The hall became heavy with palpable emotion, as hearts cracked open and tears flowed not only among those making testimonies, but also among many people in the audience. The TRC commissioners took the situation seriously, and specially trained aides circulated constantly throughout the room to give support to grieving people.

Children Who Never Celebrated Birthdays

As the last day of the event was drawing to a close, I think everyone was as relieved as I felt on discovering that the final activity scheduled was to end on more joyful note, as all the TRC gatherings traditionally end with an event called the “Birthday Party.” The purpose of this was to honor the survivors in memory of their never being able to celebrate their birthdays while they were children growing up in the residential schools.

Long lost friends from a residential school, two women were overjoyed to meet each other again the Archives Room 40 years later! Photo: Ieiá:nesThe party brought all the participants together in a convention hall capable of holding at least one thousand people. The room was packed full! Every single person, non-Native as well as Native, was offered a prettily decorated cupcake and a handmade birthday card (most of the cakes had been baked by church volunteers and the cards drawn by children), while on the stage in front of the room, a group of children and adults carried brightly colored balloons and sang “Happy Birthday” in several languages. At the same time, photos of a big birthday cake and of an exploding fireworks display were projected on a large screen to give a festive atmosphere to the party.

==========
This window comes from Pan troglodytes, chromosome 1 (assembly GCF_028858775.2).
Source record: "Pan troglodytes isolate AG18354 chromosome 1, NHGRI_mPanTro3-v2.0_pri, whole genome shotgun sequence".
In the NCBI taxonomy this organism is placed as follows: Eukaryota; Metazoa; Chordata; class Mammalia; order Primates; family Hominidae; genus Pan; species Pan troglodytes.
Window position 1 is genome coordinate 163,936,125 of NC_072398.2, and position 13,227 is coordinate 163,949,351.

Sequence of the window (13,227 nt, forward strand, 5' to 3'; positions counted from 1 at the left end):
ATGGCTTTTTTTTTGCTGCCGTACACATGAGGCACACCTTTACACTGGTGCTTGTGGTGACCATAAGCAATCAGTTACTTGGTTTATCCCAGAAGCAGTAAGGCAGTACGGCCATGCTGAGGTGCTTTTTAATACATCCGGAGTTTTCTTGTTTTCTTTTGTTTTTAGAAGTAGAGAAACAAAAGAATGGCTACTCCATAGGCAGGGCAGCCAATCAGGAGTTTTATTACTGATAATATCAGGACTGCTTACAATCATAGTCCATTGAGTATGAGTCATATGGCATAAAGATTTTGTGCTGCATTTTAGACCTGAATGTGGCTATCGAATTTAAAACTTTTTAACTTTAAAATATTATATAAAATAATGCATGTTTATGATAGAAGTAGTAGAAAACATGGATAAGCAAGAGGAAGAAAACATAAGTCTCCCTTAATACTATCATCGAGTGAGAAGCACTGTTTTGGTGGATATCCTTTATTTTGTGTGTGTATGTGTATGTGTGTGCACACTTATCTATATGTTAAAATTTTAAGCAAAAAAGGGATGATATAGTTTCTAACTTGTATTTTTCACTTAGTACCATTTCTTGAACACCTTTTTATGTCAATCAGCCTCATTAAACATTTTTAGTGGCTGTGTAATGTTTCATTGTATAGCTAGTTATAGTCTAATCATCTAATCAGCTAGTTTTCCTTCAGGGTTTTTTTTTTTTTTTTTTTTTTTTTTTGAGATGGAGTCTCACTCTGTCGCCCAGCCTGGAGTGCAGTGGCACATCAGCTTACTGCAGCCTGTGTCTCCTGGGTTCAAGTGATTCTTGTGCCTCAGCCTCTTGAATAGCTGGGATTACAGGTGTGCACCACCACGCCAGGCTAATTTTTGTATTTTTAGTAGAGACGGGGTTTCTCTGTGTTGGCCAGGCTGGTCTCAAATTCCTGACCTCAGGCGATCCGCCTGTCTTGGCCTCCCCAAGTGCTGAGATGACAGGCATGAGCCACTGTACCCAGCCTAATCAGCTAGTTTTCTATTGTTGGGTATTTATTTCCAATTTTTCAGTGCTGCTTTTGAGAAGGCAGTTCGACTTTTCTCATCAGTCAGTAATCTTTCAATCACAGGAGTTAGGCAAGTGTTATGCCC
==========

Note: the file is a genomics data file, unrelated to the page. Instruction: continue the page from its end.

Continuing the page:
We were all enjoying our cupcakes when my attention was suddenly drawn to a quite young Native man slumped in a chair not far from where I was sitting. He was visibly angry, and radiated such an aura of immense pain and aggressiveness that I felt certain he must be the son or grandson of a survivor. Before the party ended, I silently went and placed on his lap a small tobacco tie (a handful of tobacco in a tiny red sack tied with a yellow ribbon) that I happened to have in my pocket. He pretended not to notice, but as soon as I returned to my seat, he picked up my offering and carefully attached the sack onto a bead and bone necklace he was wearing.

As the party drew to a close with a final prayer, the young man — who had defiantly remained seated during the prayer — stood up and came to me. He gave me a very gentle hug, murmuring, “You are the very first person in my life who has ever showed me love,” before disappearing into the crowd starting to leave the hall.

I never found out his name, but his words will forever be held deep in my cracked-open heart as my most precious memory of the TRC gathering.

Ieiá:nes is a member of the Montreal Native Friendship Centre since 1986 and has been living in the heart of the city as a Christian urban hermit for the past 35 years.

See also:
The Discrimination That White Americans Will Never Know